Yes, these are pictures of a nuclear bunker, this being the forthcoming Bogons data centre near Comrie. It is also where our fibre should meet that of the wider world and will, we hope, achieve economies of scale from aggregation with other users that will make our network ever cheaper to run: if we just bought our backhaul (the link between the glen and the wider internet) at about the same initial cost from a commercial provider, we’d still have to pay Openreach’s Excess Construction Costs to get the link from the Strathyre Exchange to the entrance to the glen, but we’d never thereafter gain any benefit from others using the wider link. With the bunker, the idea is that we start at par and then go down in cost from there.
We’ve had the cabling company that works with Bogons, our preferred supplier, out to look at the glen and they’ve now been commissioned to come back and carry out the necessary detailed survey (taking 4/5 days) to fully cost what’s needed. That’s happening from 8 March. We’ve asked them to provide us with a menu of costs for each part of the network: the 13km that gets to all bar 22 of the 178 properties in our area and for each segment beyond that (totalling another 13km). This will let us work out just how much of the work we need to do ourselves to get to all parts of the glen: we know that the only way we will be able to provide fibre to every house or business in the area will through significant community effort as part of the lay.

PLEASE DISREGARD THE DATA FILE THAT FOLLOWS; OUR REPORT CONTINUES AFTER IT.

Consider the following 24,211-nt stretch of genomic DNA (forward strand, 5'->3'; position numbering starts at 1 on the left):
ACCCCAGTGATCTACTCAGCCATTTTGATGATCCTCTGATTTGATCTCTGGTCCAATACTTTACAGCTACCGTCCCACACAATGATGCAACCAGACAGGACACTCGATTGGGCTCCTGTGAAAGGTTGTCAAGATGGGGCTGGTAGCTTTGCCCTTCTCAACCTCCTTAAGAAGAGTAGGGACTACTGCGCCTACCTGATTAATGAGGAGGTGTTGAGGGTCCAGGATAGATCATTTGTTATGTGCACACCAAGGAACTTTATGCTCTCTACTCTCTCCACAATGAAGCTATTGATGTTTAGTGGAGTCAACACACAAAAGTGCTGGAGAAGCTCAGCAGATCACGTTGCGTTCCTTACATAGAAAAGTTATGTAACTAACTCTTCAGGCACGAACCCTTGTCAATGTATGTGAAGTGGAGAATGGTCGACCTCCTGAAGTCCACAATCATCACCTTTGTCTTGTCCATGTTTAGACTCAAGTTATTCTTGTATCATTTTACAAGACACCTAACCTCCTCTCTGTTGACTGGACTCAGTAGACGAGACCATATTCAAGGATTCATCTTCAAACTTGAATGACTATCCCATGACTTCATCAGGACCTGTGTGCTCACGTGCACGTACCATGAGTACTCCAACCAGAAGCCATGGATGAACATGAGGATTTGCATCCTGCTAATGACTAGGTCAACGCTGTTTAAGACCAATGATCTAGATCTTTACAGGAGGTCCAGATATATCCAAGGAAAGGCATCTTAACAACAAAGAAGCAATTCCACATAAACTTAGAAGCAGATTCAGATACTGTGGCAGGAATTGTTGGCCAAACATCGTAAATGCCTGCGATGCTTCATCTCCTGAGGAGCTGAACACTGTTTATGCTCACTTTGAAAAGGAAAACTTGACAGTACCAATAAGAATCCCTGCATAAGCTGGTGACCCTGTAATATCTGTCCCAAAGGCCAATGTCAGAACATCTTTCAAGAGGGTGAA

The rest of our costs are now fairly firm, so we’re awaiting the survey results that will let us know just where we stand. We’re including in that survey the costs of crossing both the glen road where needed and the A84 where we’re serving Balquhidder Station.
Like many other rural Scottish communities, our problem is geography: having a fairly small but highly dispersed population strung out along the loch sides and side glens. Our core funding from Community Broadband Scotland will cover the capital expenditure and setup for our external connection and at least the bulk of our costs for our backbone within the glen, which is great. However, connecting the outlying clusters of properties (most of them farms) might be pushing the limits of available funding.